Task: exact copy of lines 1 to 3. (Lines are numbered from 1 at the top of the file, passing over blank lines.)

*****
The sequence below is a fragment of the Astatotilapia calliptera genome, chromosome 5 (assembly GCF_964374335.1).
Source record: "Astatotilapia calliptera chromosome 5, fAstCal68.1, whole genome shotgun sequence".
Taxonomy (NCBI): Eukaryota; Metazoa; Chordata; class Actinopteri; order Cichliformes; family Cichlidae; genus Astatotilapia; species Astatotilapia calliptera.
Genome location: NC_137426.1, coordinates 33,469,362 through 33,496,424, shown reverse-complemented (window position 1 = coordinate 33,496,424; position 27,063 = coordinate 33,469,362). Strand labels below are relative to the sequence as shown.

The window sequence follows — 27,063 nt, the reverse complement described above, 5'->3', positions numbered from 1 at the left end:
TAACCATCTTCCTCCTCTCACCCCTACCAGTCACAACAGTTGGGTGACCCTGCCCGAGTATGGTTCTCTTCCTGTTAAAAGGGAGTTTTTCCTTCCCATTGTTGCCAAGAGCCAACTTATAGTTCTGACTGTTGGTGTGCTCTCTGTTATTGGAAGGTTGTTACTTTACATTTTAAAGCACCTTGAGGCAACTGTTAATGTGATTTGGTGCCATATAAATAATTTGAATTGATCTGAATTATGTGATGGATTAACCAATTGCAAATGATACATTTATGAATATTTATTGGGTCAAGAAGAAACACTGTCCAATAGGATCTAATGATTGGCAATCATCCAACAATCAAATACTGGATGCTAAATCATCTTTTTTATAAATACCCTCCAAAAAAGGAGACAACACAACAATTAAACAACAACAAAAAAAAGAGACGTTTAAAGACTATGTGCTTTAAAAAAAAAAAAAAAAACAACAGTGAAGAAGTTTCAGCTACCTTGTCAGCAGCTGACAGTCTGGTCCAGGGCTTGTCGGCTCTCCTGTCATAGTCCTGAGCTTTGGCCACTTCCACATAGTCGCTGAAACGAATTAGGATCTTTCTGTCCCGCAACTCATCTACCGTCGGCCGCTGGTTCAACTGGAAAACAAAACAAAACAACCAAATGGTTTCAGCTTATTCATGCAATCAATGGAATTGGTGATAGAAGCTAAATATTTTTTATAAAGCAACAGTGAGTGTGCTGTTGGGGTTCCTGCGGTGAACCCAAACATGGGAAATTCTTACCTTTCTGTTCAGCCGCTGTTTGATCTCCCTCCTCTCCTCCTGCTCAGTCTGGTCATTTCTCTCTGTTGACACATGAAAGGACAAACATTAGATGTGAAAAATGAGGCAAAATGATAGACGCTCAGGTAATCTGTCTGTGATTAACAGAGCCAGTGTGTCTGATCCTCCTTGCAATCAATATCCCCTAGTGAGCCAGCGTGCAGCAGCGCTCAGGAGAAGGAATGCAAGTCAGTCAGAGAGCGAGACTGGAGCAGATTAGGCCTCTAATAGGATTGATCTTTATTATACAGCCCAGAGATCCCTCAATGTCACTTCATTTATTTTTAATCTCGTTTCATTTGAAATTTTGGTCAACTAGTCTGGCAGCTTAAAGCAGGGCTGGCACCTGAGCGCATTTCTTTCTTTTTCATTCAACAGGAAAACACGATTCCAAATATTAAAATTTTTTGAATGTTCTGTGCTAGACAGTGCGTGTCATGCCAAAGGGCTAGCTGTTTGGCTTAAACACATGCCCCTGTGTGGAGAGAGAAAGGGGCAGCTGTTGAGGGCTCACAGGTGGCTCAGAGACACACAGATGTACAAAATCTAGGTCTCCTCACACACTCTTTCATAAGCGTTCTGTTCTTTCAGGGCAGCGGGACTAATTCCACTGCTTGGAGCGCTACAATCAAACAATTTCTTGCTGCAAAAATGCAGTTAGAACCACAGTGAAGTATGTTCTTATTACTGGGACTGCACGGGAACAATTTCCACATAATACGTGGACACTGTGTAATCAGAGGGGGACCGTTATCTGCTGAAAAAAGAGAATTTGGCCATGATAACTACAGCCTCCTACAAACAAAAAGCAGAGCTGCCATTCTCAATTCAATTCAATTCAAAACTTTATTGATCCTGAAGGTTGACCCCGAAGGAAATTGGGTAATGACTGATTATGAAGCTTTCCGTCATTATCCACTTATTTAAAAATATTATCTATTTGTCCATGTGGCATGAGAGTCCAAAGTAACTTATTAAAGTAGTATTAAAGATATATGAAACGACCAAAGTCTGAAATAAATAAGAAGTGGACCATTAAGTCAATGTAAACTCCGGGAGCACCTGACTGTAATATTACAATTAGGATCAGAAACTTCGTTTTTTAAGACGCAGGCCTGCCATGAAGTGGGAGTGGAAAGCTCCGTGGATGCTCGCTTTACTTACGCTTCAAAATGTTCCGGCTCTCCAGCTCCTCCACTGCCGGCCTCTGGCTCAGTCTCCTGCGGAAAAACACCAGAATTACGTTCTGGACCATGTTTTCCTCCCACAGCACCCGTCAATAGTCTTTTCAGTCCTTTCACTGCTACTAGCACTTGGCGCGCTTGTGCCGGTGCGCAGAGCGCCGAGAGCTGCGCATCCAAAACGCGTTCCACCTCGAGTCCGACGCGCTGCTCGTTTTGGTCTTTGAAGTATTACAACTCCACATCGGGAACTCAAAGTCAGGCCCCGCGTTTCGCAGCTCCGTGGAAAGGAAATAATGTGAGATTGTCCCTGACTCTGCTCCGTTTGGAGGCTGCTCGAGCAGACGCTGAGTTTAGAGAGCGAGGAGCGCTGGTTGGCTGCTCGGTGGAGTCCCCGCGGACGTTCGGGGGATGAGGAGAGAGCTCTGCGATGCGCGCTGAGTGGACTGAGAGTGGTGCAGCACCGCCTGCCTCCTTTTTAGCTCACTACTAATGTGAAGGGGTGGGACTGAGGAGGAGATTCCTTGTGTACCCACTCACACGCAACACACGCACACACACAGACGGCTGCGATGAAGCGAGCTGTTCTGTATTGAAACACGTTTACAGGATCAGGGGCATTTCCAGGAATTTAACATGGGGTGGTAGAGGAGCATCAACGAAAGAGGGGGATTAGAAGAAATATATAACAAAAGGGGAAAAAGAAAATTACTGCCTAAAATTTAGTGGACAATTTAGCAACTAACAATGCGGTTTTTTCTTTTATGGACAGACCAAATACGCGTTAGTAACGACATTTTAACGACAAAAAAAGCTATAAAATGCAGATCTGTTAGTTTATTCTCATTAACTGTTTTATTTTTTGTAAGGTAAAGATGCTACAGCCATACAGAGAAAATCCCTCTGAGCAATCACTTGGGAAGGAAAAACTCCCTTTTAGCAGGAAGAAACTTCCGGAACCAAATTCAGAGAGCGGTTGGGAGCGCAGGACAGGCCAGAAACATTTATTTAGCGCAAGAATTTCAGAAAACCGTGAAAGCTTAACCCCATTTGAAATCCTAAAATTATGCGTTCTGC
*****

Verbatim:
The sequence below is a fragment of the Astatotilapia calliptera genome, chromosome 5 (assembly GCF_964374335.1).
Source record: "Astatotilapia calliptera chromosome 5, fAstCal68.1, whole genome shotgun sequence".
Taxonomy (NCBI): Eukaryota; Metazoa; Chordata; class Actinopteri; order Cichliformes; family Cichlidae; genus Astatotilapia; species Astatotilapia calliptera.